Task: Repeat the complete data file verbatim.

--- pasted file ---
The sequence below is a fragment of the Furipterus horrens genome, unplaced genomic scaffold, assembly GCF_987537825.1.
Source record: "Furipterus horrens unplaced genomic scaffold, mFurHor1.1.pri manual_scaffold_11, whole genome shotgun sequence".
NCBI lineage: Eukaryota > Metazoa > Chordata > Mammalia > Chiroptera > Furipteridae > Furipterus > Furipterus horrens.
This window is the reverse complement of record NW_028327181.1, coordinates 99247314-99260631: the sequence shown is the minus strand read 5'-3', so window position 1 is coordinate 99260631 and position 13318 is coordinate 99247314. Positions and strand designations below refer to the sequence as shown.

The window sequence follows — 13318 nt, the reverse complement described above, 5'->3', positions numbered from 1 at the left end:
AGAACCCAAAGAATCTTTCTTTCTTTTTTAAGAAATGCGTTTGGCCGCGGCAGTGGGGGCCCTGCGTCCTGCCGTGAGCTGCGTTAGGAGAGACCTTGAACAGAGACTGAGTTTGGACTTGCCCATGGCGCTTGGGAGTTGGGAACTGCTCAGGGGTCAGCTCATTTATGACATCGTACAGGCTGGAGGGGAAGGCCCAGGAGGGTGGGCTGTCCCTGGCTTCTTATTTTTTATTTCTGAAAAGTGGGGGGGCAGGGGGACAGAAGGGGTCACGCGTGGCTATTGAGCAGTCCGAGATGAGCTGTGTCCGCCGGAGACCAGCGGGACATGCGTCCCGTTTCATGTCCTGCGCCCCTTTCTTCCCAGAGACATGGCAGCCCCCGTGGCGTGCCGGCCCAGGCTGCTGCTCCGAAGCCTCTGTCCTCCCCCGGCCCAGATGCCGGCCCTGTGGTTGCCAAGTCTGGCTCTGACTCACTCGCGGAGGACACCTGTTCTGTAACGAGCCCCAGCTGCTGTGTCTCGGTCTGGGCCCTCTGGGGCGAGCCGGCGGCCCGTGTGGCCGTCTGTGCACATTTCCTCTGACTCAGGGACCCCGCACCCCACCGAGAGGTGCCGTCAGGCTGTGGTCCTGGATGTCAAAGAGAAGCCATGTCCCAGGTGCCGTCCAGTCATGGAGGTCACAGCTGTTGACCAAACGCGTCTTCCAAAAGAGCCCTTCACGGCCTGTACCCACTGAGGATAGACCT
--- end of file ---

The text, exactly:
The sequence below is a fragment of the Furipterus horrens genome, unplaced genomic scaffold, assembly GCF_987537825.1.
Source record: "Furipterus horrens unplaced genomic scaffold, mFurHor1.1.pri manual_scaffold_11, whole genome shotgun sequence".
NCBI lineage: Eukaryota > Metazoa > Chordata > Mammalia > Chiroptera > Furipteridae > Furipterus > Furipterus horrens.
This window is the reverse complement of record NW_028327181.1, coordinates 99247314-99260631: the sequence shown is the minus strand read 5'-3', so window position 1 is coordinate 99260631 and position 13318 is coordinate 99247314. Positions and strand designations below refer to the sequence as shown.

The window sequence follows — 13318 nt, the reverse complement described above, 5'->3', positions numbered from 1 at the left end:
AGAACCCAAAGAATCTTTCTTTCTTTTTTAAGAAATGCGTTTGGCCGCGGCAGTGGGGGCCCTGCGTCCTGCCGTGAGCTGCGTTAGGAGAGACCTTGAACAGAGACTGAGTTTGGACTTGCCCATGGCGCTTGGGAGTTGGGAACTGCTCAGGGGTCAGCTCATTTATGACATCGTACAGGCTGGAGGGGAAGGCCCAGGAGGGTGGGCTGTCCCTGGCTTCTTATTTTTTATTTCTGAAAAGTGGGGGGGCAGGGGGACAGAAGGGGTCACGCGTGGCTATTGAGCAGTCCGAGATGAGCTGTGTCCGCCGGAGACCAGCGGGACATGCGTCCCGTTTCATGTCCTGCGCCCCTTTCTTCCCAGAGACATGGCAGCCCCCGTGGCGTGCCGGCCCAGGCTGCTGCTCCGAAGCCTCTGTCCTCCCCCGGCCCAGATGCCGGCCCTGTGGTTGCCAAGTCTGGCTCTGACTCACTCGCGGAGGACACCTGTTCTGTAACGAGCCCCAGCTGCTGTGTCTCGGTCTGGGCCCTCTGGGGCGAGCCGGCGGCCCGTGTGGCCGTCTGTGCACATTTCCTCTGACTCAGGGACCCCGCACCCCACCGAGAGGTGCCGTCAGGCTGTGGTCCTGGATGTCAAAGAGAAGCCATGTCCCAGGTGCCGTCCAGTCATGGAGGTCACAGCTGTTGACCAAACGCGTCTTCCAAAAGAGCCCTTCACGGCCTGTACCCACTGAGGATAGACCT